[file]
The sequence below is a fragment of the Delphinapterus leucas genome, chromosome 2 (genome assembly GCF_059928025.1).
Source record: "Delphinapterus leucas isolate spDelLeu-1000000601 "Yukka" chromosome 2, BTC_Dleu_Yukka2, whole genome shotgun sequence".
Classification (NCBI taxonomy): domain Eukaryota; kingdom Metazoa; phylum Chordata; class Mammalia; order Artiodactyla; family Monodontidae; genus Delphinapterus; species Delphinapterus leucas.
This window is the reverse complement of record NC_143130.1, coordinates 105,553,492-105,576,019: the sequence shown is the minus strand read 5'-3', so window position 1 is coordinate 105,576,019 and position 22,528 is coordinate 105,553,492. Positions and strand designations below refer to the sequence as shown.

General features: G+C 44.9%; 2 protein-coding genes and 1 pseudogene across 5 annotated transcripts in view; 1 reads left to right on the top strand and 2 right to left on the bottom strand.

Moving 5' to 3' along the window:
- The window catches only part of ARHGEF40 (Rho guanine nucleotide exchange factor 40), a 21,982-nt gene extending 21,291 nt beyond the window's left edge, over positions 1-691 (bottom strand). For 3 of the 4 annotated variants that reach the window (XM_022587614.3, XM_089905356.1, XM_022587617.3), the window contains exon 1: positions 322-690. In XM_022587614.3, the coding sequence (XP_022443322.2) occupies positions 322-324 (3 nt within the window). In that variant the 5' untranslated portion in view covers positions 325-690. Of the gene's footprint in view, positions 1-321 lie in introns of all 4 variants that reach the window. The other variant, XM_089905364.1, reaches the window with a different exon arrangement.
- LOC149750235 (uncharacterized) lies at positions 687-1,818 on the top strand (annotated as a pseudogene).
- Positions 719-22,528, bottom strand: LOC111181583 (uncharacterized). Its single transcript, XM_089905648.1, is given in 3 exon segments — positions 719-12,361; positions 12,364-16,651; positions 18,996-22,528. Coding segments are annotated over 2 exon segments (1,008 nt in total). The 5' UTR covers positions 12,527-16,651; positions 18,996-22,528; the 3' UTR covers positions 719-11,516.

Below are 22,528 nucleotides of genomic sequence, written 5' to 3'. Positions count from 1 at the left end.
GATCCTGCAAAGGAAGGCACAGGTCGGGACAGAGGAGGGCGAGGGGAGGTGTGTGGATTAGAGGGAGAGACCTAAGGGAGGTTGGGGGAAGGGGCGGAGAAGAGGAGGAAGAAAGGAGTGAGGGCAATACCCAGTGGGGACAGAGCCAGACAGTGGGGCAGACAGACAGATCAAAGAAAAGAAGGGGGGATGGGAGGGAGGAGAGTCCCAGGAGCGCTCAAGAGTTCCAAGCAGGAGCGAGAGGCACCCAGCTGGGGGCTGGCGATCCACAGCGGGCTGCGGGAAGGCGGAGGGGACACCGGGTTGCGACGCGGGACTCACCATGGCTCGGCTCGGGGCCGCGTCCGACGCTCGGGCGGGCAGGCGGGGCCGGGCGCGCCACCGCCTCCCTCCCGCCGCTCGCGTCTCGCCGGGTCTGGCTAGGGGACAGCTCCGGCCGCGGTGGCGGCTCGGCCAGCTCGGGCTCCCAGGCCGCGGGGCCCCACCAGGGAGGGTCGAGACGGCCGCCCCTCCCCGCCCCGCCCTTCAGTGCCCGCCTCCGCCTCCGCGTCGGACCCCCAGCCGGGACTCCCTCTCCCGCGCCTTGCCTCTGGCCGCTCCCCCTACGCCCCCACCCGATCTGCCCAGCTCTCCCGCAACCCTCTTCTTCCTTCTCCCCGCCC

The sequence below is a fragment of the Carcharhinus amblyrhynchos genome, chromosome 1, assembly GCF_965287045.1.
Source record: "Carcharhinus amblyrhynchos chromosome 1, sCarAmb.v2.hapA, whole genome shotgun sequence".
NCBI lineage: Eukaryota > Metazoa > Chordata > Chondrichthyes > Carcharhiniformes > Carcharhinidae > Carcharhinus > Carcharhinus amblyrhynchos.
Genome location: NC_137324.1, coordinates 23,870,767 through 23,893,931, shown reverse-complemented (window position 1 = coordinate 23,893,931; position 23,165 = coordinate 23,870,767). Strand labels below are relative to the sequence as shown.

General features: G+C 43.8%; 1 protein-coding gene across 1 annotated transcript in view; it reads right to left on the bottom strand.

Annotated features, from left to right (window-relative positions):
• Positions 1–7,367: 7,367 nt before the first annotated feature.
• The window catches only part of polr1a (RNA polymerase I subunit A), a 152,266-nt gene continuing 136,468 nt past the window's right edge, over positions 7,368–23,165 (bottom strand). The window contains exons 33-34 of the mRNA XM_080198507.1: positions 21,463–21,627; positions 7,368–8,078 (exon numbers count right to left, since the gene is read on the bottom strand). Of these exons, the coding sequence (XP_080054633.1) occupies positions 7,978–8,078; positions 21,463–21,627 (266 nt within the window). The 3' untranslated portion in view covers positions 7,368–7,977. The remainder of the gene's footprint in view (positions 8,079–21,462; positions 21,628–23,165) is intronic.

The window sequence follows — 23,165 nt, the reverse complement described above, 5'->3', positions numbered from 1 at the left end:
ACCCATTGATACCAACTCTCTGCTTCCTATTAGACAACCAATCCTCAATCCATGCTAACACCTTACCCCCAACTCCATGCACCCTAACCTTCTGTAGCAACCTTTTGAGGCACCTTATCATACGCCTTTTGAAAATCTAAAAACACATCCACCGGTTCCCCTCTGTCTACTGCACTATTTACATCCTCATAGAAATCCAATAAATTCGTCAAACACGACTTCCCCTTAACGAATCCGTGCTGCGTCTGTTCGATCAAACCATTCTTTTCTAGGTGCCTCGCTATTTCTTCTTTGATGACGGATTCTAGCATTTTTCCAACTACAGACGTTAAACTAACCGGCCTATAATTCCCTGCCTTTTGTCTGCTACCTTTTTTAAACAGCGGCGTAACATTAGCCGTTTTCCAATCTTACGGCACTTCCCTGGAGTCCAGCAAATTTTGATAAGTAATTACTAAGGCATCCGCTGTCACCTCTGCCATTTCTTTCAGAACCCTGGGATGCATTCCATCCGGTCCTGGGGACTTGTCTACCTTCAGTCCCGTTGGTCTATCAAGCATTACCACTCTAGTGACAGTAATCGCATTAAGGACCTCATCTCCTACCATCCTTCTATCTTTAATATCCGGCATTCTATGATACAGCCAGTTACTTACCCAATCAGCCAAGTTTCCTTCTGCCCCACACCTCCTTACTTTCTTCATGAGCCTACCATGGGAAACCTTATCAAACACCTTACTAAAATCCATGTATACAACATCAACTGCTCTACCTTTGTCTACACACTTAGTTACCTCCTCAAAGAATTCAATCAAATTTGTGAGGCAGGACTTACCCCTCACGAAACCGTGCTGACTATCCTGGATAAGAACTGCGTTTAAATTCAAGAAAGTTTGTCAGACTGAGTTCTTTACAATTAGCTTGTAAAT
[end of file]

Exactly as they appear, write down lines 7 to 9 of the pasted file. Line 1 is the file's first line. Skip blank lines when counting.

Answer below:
- The window catches only part of ARHGEF40 (Rho guanine nucleotide exchange factor 40), a 21,982-nt gene extending 21,291 nt beyond the window's left edge, over positions 1-691 (bottom strand). For 3 of the 4 annotated variants that reach the window (XM_022587614.3, XM_089905356.1, XM_022587617.3), the window contains exon 1: positions 322-690. In XM_022587614.3, the coding sequence (XP_022443322.2) occupies positions 322-324 (3 nt within the window). In that variant the 5' untranslated portion in view covers positions 325-690. Of the gene's footprint in view, positions 1-321 lie in introns of all 4 variants that reach the window. The other variant, XM_089905364.1, reaches the window with a different exon arrangement.
- LOC149750235 (uncharacterized) lies at positions 687-1,818 on the top strand (annotated as a pseudogene).
- Positions 719-22,528, bottom strand: LOC111181583 (uncharacterized). Its single transcript, XM_089905648.1, is given in 3 exon segments — positions 719-12,361; positions 12,364-16,651; positions 18,996-22,528. Coding segments are annotated over 2 exon segments (1,008 nt in total). The 5' UTR covers positions 12,527-16,651; positions 18,996-22,528; the 3' UTR covers positions 719-11,516.